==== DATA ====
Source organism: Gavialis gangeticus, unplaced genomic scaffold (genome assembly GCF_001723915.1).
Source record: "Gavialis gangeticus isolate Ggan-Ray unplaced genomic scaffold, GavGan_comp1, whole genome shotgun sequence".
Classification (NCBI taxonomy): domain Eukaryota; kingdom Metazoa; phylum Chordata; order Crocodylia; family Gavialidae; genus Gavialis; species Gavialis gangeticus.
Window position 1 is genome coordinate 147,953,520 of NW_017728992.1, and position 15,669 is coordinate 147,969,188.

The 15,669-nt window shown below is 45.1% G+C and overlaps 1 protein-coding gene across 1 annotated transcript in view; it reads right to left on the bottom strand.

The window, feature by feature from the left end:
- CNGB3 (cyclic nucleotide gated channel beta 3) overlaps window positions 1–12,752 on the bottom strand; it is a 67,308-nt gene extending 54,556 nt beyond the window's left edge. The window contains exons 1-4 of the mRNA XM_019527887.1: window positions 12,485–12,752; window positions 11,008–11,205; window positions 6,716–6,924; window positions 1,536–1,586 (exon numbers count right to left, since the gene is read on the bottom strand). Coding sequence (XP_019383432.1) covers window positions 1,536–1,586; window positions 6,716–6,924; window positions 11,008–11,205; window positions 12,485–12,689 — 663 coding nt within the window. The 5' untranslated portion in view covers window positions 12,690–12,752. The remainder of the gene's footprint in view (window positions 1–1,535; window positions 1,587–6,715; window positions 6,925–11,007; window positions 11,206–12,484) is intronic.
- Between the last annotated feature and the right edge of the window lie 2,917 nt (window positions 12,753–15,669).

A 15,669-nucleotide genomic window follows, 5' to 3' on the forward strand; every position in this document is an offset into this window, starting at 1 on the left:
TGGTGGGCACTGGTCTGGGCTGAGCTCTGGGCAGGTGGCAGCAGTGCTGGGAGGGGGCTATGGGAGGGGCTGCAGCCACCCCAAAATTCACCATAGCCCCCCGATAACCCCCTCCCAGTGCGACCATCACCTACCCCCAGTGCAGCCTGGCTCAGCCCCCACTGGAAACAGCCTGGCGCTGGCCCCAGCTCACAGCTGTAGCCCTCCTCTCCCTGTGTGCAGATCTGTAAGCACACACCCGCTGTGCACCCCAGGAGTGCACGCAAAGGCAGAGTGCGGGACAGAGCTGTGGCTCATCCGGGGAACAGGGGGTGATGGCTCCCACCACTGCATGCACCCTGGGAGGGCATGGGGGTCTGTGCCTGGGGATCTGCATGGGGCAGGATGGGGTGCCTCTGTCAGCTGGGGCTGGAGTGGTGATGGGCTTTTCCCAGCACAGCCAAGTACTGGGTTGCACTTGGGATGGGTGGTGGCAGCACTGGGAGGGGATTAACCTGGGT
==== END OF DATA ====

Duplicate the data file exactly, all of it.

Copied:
Source organism: Gavialis gangeticus, unplaced genomic scaffold (genome assembly GCF_001723915.1).
Source record: "Gavialis gangeticus isolate Ggan-Ray unplaced genomic scaffold, GavGan_comp1, whole genome shotgun sequence".
Classification (NCBI taxonomy): domain Eukaryota; kingdom Metazoa; phylum Chordata; order Crocodylia; family Gavialidae; genus Gavialis; species Gavialis gangeticus.
Window position 1 is genome coordinate 147,953,520 of NW_017728992.1, and position 15,669 is coordinate 147,969,188.

The 15,669-nt window shown below is 45.1% G+C and overlaps 1 protein-coding gene across 1 annotated transcript in view; it reads right to left on the bottom strand.

The window, feature by feature from the left end:
- CNGB3 (cyclic nucleotide gated channel beta 3) overlaps window positions 1–12,752 on the bottom strand; it is a 67,308-nt gene extending 54,556 nt beyond the window's left edge. The window contains exons 1-4 of the mRNA XM_019527887.1: window positions 12,485–12,752; window positions 11,008–11,205; window positions 6,716–6,924; window positions 1,536–1,586 (exon numbers count right to left, since the gene is read on the bottom strand). Coding sequence (XP_019383432.1) covers window positions 1,536–1,586; window positions 6,716–6,924; window positions 11,008–11,205; window positions 12,485–12,689 — 663 coding nt within the window. The 5' untranslated portion in view covers window positions 12,690–12,752. The remainder of the gene's footprint in view (window positions 1–1,535; window positions 1,587–6,715; window positions 6,925–11,007; window positions 11,206–12,484) is intronic.
- Between the last annotated feature and the right edge of the window lie 2,917 nt (window positions 12,753–15,669).

A 15,669-nucleotide genomic window follows, 5' to 3' on the forward strand; every position in this document is an offset into this window, starting at 1 on the left:
TGGTGGGCACTGGTCTGGGCTGAGCTCTGGGCAGGTGGCAGCAGTGCTGGGAGGGGGCTATGGGAGGGGCTGCAGCCACCCCAAAATTCACCATAGCCCCCCGATAACCCCCTCCCAGTGCGACCATCACCTACCCCCAGTGCAGCCTGGCTCAGCCCCCACTGGAAACAGCCTGGCGCTGGCCCCAGCTCACAGCTGTAGCCCTCCTCTCCCTGTGTGCAGATCTGTAAGCACACACCCGCTGTGCACCCCAGGAGTGCACGCAAAGGCAGAGTGCGGGACAGAGCTGTGGCTCATCCGGGGAACAGGGGGTGATGGCTCCCACCACTGCATGCACCCTGGGAGGGCATGGGGGTCTGTGCCTGGGGATCTGCATGGGGCAGGATGGGGTGCCTCTGTCAGCTGGGGCTGGAGTGGTGATGGGCTTTTCCCAGCACAGCCAAGTACTGGGTTGCACTTGGGATGGGTGGTGGCAGCACTGGGAGGGGATTAACCTGGGT